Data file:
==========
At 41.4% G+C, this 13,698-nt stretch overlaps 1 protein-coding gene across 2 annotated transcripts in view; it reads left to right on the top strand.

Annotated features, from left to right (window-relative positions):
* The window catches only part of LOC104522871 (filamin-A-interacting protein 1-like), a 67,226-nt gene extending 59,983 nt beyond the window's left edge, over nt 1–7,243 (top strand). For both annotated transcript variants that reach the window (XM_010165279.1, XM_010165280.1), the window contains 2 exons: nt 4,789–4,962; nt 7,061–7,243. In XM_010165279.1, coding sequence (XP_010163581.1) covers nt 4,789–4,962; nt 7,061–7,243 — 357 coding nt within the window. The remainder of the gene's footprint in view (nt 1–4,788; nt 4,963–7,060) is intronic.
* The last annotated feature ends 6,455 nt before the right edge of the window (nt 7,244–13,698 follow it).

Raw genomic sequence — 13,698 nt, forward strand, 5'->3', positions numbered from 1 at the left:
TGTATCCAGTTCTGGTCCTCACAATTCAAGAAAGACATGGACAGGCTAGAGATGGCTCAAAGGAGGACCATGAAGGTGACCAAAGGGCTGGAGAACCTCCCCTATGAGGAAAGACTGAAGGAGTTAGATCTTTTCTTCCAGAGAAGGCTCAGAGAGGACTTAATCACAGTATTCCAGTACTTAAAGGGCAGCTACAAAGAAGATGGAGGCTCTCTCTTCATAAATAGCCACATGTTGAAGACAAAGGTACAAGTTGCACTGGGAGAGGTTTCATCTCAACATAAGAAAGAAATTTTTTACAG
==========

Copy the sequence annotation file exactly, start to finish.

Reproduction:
At 41.4% G+C, this 13,698-nt stretch overlaps 1 protein-coding gene across 2 annotated transcripts in view; it reads left to right on the top strand.

Annotated features, from left to right (window-relative positions):
* The window catches only part of LOC104522871 (filamin-A-interacting protein 1-like), a 67,226-nt gene extending 59,983 nt beyond the window's left edge, over nt 1–7,243 (top strand). For both annotated transcript variants that reach the window (XM_010165279.1, XM_010165280.1), the window contains 2 exons: nt 4,789–4,962; nt 7,061–7,243. In XM_010165279.1, coding sequence (XP_010163581.1) covers nt 4,789–4,962; nt 7,061–7,243 — 357 coding nt within the window. The remainder of the gene's footprint in view (nt 1–4,788; nt 4,963–7,060) is intronic.
* The last annotated feature ends 6,455 nt before the right edge of the window (nt 7,244–13,698 follow it).

Raw genomic sequence — 13,698 nt, forward strand, 5'->3', positions numbered from 1 at the left:
TGTATCCAGTTCTGGTCCTCACAATTCAAGAAAGACATGGACAGGCTAGAGATGGCTCAAAGGAGGACCATGAAGGTGACCAAAGGGCTGGAGAACCTCCCCTATGAGGAAAGACTGAAGGAGTTAGATCTTTTCTTCCAGAGAAGGCTCAGAGAGGACTTAATCACAGTATTCCAGTACTTAAAGGGCAGCTACAAAGAAGATGGAGGCTCTCTCTTCATAAATAGCCACATGTTGAAGACAAAGGTACAAGTTGCACTGGGAGAGGTTTCATCTCAACATAAGAAAGAAATTTTTTACAG